In my mothers every day world, the world she functions best in, my daughter, my adoption trauma, does not exist.  We don’t talk about those things and it is poor manners for me to bring it up. For these reasons and many more, I believe she did not think for a millisecond about me, about my daughter, while she was commenting on Steve Jobs and his adoption reunions status.  I do believe it crossed her mind once I made my comment but I am quite confident it crossed very quickly. It was seen, felt, and quickly stuffed back under her rosary beads, missellette and Irish Catholic guilt. Her conditioning took over.

One might assume from the tone of this post that I am angry or bitter about this.  I am not, at least not hugely so.  My mothers beliefs no longer affect my daily life. Rather they effect the depth of our relationship.  I am okay with where it is now. Digging up the old dirty laundry will not bring my daughter back to me, will not give me back those lost years, will not even make my daughter want to meet me.  When it comes to relationships, the lack of one with my first-born child is the only one that still aches my heart. Demanding my mother see my POV is likely only to make her angry and even cry.  Who wants to make their 67-year-old mother cry? She has hurt enough, as have I.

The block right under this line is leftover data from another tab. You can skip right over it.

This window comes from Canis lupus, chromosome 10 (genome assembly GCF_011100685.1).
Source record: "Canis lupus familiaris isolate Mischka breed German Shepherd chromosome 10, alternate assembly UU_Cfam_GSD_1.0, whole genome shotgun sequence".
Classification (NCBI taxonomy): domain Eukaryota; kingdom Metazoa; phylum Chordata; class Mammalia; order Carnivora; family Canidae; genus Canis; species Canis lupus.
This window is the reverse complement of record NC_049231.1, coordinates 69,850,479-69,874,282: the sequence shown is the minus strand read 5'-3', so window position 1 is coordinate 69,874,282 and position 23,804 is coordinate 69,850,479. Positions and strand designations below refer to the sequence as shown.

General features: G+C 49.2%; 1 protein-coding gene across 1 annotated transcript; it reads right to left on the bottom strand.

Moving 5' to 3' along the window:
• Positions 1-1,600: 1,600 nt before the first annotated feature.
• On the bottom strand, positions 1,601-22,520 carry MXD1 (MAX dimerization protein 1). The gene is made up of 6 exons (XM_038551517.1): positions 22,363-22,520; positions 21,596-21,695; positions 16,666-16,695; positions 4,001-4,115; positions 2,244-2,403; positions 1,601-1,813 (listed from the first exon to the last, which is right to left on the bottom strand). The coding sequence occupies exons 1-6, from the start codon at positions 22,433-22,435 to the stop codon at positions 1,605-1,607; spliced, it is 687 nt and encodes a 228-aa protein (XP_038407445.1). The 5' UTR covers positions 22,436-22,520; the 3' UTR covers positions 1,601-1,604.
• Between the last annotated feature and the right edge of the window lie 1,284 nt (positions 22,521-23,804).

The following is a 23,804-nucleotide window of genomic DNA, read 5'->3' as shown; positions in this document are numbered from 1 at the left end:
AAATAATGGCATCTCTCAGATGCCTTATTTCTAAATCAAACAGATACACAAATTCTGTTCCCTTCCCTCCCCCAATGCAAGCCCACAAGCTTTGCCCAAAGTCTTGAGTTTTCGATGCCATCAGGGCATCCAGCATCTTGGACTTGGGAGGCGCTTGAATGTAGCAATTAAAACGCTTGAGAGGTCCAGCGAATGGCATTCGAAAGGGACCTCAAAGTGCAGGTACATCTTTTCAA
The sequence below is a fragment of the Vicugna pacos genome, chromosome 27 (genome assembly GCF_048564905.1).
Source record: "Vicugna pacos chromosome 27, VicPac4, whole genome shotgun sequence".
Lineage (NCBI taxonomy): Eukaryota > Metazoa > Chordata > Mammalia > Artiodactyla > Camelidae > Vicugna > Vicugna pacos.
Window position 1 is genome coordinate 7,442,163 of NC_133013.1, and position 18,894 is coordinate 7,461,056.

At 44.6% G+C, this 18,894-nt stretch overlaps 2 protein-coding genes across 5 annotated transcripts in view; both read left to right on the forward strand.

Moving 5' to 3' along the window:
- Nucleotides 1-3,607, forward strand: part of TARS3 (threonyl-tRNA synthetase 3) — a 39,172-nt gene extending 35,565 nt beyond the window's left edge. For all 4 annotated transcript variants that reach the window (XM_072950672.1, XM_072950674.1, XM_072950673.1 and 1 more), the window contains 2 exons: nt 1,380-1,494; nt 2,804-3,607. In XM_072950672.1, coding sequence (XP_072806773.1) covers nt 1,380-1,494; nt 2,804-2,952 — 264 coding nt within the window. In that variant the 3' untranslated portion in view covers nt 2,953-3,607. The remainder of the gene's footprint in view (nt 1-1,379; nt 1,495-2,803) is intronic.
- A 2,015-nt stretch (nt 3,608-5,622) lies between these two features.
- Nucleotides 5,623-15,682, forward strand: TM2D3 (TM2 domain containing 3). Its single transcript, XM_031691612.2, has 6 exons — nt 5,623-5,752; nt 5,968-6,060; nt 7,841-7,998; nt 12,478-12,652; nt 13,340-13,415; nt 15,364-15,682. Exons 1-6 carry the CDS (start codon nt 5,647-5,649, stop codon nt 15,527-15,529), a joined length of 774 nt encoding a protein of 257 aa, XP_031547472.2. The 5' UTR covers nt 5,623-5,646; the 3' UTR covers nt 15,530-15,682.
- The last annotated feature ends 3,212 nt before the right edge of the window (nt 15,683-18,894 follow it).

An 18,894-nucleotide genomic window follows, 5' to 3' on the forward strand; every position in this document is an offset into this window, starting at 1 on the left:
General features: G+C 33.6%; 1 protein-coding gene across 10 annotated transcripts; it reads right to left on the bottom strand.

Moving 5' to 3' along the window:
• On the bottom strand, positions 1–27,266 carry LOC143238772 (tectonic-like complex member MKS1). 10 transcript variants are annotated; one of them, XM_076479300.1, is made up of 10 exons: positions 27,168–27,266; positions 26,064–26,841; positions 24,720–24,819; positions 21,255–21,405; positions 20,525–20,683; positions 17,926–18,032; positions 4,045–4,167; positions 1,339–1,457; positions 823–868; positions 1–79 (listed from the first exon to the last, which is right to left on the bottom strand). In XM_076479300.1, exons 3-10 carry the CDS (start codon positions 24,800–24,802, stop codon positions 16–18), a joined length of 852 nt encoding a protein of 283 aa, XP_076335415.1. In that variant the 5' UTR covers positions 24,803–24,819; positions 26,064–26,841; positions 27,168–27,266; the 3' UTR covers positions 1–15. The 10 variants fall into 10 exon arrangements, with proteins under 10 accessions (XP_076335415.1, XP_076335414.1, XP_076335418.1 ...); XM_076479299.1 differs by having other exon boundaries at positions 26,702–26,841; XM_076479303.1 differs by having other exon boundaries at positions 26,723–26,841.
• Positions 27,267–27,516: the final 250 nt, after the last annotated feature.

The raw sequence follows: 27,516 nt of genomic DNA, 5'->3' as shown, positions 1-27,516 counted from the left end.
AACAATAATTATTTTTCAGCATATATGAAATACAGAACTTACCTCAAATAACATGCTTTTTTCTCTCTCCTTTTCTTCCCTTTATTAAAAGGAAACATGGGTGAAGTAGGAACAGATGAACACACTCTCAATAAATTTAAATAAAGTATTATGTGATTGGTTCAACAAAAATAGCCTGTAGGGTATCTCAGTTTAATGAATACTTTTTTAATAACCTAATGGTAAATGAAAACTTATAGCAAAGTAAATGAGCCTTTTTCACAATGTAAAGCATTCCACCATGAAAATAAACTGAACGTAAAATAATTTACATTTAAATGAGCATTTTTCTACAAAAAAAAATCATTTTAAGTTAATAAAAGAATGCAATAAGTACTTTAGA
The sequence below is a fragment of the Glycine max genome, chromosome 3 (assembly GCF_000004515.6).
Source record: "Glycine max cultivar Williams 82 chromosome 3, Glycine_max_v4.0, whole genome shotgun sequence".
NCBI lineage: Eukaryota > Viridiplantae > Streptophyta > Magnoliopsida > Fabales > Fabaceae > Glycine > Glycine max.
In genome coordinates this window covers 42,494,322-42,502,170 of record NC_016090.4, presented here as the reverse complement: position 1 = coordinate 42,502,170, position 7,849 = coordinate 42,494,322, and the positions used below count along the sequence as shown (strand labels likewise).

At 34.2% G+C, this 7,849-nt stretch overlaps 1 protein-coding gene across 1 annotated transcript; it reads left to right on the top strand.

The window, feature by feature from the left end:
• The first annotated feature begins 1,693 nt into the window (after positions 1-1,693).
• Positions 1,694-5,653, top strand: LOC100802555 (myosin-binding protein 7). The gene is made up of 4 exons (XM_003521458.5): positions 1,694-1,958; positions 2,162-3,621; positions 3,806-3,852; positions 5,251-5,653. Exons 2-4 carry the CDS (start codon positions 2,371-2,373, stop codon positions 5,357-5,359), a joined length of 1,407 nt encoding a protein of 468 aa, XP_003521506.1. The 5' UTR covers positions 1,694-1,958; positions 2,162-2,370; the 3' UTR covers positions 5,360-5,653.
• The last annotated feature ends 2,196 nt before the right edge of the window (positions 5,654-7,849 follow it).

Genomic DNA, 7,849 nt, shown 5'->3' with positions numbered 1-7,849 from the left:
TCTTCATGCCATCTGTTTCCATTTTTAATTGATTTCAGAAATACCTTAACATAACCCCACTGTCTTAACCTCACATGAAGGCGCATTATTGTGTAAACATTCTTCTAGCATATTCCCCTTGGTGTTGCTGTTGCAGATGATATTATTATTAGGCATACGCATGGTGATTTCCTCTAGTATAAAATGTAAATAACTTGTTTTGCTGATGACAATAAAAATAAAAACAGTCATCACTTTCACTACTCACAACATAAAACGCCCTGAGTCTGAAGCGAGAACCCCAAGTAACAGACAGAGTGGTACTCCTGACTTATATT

My mother means well. She does the best she can given what she was given.  She may be insensitive at times but she is unintentionally insensitive, of that I am sure.

Let me state this in a more personal and succinct way, in what others call “I” language.

I surrendered my child to adoption because I believed what others told me. I knew on a cellular level that it was wrong and against my maternal instincts, but I believed what others told me, I trusted the authorities in my life and believed they knew better than I did, much like my mother believes Father Lynch and her Irish Catholic teachings.  I learned I was wrong.  My mother has never learned that. She believes what she has been conditioned to believe.  I have had the luxury of an education, experience, therapy that taught me that what I believed, what I was told, was wrong. I was taught how to think critically (albeit a few years too late).   I was able to resocialize myself and discard the values and norms my family taught me. My mother has not had that benefit.  If I want to be understood for my own mistakes (that of believing others and surrendering my child to strangers), my own shortcomings, my own negative conditioning, I feel I must grant my mother the same understanding.

 

26 Thoughts.